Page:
In DepthBiomedicine

Llama antibodies inspire gene spray to prevent all flus

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Science  02 Nov 2018:
Vol. 362, Issue 6414, pp. 511
DOI: 10.1126/science.362.6414.511

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Summary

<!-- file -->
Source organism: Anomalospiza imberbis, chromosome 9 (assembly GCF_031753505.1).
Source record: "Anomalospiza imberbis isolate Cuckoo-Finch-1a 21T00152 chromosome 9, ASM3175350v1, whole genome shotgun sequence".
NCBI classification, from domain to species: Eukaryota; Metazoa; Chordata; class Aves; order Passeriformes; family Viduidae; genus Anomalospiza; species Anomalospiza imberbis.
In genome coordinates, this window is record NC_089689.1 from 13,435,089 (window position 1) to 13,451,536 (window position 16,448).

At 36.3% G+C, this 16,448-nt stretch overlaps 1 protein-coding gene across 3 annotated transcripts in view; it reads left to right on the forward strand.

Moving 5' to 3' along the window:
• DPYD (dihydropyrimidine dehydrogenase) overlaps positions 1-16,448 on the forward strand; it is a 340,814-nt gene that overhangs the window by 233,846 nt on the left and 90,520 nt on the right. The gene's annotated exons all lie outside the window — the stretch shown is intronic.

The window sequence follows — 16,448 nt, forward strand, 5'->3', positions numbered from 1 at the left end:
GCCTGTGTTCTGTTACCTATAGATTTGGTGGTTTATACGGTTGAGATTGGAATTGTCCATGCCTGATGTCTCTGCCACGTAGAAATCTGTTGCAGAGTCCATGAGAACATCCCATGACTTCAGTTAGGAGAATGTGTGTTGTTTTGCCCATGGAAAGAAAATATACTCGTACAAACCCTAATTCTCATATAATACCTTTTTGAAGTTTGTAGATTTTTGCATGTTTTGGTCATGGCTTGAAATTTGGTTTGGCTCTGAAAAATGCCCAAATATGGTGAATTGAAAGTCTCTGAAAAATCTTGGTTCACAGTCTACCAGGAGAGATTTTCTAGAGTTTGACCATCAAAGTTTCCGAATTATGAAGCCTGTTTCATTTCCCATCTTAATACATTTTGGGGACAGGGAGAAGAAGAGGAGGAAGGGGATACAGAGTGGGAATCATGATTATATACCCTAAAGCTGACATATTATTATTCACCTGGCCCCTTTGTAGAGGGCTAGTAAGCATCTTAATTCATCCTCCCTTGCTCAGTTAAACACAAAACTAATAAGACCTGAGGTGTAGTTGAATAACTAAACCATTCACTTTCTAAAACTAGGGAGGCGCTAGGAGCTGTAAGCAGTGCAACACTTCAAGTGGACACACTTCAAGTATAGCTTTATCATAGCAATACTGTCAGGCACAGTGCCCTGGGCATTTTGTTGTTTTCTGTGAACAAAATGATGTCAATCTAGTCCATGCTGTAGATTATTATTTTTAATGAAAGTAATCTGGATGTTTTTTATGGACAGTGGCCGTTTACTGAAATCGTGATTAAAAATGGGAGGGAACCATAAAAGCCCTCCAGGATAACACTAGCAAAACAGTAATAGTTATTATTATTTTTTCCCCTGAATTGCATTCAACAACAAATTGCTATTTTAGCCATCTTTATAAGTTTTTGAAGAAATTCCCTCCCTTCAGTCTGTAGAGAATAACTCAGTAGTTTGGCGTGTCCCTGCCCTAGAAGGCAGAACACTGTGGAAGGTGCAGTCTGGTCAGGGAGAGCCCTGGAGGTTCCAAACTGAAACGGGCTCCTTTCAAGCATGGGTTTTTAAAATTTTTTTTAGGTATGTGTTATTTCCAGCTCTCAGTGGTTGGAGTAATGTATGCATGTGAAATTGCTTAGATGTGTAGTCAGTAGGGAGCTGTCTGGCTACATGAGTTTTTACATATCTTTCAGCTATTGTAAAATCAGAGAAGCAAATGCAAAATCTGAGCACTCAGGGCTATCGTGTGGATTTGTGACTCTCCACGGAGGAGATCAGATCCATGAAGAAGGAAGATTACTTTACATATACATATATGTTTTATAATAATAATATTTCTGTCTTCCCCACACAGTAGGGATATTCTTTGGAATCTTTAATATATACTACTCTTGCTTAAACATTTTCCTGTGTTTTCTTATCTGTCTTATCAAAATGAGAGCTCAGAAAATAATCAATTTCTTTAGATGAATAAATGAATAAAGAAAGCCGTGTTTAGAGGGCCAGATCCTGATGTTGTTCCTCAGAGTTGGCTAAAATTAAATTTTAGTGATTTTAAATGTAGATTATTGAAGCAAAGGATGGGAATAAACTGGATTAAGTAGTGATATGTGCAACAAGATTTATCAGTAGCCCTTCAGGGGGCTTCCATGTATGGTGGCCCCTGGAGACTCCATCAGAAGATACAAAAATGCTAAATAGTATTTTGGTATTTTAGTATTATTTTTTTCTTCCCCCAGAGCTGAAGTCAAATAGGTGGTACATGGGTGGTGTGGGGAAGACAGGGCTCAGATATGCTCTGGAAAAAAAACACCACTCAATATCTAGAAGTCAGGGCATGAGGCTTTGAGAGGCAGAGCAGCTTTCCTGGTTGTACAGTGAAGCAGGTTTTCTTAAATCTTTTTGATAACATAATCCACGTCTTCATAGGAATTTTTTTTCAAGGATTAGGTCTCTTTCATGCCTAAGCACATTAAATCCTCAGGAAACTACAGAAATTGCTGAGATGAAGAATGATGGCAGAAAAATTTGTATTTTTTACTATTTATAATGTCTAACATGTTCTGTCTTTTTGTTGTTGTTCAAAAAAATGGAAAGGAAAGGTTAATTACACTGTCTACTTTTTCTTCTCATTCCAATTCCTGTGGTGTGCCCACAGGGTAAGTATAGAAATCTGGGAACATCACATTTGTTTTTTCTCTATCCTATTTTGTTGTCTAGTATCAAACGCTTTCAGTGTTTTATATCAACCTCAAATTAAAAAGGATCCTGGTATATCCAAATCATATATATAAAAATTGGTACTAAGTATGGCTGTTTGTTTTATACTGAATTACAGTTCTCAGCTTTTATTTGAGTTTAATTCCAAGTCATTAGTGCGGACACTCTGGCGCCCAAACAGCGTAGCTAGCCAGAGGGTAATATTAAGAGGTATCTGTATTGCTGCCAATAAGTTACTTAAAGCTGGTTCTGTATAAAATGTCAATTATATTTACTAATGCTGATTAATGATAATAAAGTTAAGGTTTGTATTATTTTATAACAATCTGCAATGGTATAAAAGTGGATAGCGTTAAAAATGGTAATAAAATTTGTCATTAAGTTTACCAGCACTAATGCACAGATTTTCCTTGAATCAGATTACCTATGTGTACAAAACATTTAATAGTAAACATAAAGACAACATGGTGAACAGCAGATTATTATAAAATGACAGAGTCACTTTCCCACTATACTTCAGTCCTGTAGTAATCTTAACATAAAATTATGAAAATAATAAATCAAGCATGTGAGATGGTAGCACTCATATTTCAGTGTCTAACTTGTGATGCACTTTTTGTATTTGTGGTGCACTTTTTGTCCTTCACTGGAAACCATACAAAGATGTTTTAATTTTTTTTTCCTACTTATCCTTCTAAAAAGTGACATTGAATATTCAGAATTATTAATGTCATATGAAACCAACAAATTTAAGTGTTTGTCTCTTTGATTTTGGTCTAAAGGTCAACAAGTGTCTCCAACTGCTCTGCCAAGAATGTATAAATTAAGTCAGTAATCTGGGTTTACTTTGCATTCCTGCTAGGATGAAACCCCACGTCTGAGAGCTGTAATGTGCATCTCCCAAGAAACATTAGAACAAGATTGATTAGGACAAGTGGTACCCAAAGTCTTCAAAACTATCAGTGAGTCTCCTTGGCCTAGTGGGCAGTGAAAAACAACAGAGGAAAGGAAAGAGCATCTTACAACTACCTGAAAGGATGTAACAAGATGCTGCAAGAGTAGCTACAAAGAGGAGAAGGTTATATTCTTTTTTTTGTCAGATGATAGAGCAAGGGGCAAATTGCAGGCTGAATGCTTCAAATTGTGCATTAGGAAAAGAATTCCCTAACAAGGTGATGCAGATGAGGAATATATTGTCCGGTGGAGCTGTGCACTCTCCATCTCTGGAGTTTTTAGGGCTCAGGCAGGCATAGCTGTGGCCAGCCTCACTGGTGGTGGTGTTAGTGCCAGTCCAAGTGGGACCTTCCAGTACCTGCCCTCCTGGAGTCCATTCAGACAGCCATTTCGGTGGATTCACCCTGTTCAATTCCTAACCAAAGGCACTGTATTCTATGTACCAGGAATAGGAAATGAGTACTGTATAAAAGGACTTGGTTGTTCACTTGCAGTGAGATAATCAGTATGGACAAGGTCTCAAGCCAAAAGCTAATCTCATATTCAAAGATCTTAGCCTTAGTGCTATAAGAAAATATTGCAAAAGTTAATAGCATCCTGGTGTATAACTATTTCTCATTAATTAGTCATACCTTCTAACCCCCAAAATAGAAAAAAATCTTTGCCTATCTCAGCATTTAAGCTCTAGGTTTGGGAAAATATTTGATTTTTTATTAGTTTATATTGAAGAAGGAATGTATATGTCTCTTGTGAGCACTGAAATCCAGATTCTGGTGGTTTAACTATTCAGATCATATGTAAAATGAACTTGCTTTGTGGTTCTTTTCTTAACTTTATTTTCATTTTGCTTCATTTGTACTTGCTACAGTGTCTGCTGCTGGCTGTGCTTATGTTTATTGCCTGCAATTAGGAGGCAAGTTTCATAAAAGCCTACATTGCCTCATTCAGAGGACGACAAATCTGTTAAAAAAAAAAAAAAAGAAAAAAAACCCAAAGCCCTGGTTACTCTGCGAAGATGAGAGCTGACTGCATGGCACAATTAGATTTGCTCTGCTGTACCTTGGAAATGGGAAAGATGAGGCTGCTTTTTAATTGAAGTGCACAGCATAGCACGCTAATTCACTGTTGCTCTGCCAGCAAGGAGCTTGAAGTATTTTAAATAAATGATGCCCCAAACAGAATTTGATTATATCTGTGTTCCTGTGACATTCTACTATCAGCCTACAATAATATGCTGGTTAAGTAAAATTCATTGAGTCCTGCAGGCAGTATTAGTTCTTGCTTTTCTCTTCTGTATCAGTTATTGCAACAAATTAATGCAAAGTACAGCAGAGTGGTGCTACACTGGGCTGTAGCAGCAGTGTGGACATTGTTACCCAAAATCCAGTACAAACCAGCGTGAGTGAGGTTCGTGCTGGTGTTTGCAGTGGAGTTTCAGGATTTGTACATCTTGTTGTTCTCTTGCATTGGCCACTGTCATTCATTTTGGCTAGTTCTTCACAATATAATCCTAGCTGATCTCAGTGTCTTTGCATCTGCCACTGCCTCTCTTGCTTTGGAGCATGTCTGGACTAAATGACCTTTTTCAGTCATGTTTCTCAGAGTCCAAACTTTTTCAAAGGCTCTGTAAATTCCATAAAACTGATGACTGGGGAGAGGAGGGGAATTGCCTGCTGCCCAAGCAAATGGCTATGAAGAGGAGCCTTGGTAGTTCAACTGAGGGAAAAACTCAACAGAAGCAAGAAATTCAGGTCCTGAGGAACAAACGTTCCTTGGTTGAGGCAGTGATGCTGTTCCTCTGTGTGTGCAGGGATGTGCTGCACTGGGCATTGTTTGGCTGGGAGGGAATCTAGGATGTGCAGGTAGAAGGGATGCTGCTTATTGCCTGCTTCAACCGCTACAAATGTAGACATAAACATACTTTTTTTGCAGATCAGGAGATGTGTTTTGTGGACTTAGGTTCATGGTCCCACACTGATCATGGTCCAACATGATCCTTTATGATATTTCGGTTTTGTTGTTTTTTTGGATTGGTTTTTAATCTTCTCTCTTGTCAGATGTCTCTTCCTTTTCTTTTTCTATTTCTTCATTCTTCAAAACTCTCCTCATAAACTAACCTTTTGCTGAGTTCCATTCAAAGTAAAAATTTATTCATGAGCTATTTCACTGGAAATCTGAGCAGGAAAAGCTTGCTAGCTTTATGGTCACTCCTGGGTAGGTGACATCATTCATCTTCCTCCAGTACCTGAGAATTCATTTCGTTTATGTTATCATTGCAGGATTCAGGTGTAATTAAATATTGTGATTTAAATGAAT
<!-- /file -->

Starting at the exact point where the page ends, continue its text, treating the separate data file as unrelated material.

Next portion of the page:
Influenza virus changes so rapidly that researchers have to tailormake vaccines each year to match the circulating strains—and pandemic viruses that humans have little immunity to and that vaccines don't touch periodically get a foothold. Try as they might to develop a "universal" flu vaccine that protects humans against all strains, no one has found the right ingredients to create this "holy grail" product. Given the challenges, a new study suggests an entirely different approach: a nasal spray that contains a harmless adeno-associated virus engineered to hold a gene that creates an antibody capable of stopping all strains known to infect humans. Researchers concocted this powerful antibody with the help of llamas, which have an unusual immune system. When injected with flu vaccines or pieces of the flu virus, llamas make skinnier antibodies than the ones made by humans. Basically, human antibodies are Y-shaped proteins that have "light" chains of peptides on each arm. Llama antibodies, lacking the light chains, have an easier time reaching into otherwise inaccessible crevices commonly found on many flu viruses. Researchers further trimmed four of these antibodies harvested from llamas to create the gene for this nasal spray, which protected mice from "challenges" with a wide variety of flu strains. Much work still needs to be done before human studies begin with this novel strategy.